Remember me? Guy about my height, used to turn up every now and then babbling about long-dead oddballs?
The real world – a place whose dismal reputation has diminished further this year – has been monopolising my attention. Forgive. But I return briefly with news of a chamber spectacular I feel you really should know about.
Regular readers will know of my love for Henry Cyril Paget, 5th Marquess of Anglesey, a man whose own relations with the real world were barely even tangential, a man who dazzled and bemused audiences around the beginning of the 20th century with a cabaret turn that featured little more than his own inestimable, immobile, jewel-encrusted self, a man who – if I may quote myself – “took the British tradition of aristocratic eccentricity down a back alley and gave it the zhooshing of a lifetime”.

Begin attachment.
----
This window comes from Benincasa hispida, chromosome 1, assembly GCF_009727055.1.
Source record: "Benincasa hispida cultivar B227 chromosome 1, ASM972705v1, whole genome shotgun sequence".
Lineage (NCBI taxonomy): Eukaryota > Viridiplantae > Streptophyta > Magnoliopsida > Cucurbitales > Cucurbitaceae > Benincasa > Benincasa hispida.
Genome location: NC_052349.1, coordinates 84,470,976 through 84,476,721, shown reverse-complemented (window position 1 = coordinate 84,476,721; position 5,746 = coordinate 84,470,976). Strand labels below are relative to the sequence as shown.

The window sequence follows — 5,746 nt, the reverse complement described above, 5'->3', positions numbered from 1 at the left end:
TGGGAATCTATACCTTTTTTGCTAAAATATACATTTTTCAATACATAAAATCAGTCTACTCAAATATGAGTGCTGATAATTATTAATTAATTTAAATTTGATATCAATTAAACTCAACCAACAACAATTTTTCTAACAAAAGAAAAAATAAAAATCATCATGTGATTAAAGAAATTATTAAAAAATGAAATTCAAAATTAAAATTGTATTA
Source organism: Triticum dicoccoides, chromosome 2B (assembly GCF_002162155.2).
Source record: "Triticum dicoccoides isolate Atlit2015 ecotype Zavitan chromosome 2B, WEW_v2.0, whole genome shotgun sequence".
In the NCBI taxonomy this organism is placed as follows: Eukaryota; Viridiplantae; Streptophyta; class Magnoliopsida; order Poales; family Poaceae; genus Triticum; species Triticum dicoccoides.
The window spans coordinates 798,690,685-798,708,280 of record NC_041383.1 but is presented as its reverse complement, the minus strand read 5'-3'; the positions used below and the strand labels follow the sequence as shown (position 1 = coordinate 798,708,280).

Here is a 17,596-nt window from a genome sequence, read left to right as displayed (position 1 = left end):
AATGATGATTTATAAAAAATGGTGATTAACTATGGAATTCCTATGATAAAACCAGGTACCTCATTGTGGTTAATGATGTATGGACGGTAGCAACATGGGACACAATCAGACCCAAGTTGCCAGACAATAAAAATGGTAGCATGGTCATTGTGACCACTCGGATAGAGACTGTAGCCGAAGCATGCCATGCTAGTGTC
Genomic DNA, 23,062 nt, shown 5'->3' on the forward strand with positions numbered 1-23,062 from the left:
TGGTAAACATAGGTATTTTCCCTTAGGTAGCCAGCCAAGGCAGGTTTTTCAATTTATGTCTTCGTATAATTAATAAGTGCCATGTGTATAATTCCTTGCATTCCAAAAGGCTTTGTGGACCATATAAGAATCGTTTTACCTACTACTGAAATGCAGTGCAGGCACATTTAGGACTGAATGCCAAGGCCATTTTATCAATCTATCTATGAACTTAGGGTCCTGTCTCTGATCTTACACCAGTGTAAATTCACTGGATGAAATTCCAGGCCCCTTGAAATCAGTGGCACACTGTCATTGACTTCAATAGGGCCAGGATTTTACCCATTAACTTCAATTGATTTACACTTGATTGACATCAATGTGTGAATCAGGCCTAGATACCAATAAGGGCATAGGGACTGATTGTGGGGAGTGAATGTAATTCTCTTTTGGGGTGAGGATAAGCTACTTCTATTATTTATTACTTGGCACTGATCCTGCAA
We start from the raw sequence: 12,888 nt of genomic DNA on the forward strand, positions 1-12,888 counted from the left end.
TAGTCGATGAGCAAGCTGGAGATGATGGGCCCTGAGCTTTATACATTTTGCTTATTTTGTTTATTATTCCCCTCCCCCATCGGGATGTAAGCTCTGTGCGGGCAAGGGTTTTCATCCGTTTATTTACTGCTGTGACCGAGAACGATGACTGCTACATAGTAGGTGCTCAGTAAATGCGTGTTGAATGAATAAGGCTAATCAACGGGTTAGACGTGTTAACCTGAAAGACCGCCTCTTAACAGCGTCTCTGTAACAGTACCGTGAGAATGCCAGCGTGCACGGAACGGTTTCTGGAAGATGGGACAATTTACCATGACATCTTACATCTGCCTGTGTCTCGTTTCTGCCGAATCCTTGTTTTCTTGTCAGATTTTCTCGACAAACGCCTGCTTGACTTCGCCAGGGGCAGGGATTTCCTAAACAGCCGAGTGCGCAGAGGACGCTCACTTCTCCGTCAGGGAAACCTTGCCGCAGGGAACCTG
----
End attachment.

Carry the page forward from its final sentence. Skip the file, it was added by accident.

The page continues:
I still await the book that will capture the profligate peer and the daft, camp wonderment of his one-man stage shows in all their ravishing plumage. But for now we have How to Win against History, a three-man musical exploration of the marquess and the costly fantasia that was his life, written, composed by and starring Seiriol Davies, which can be seen at the Assembly George Square in Edinburgh for much of the rest of the month – and it’s been getting some great reviews (in The Stage and Time Out, for instance).
Sadly I won’t make it to Edinburgh (although a book I’ve been translating over the summer will be heading for the festival, which partly explains the lack of posts). If you manage to catch the show, please report back!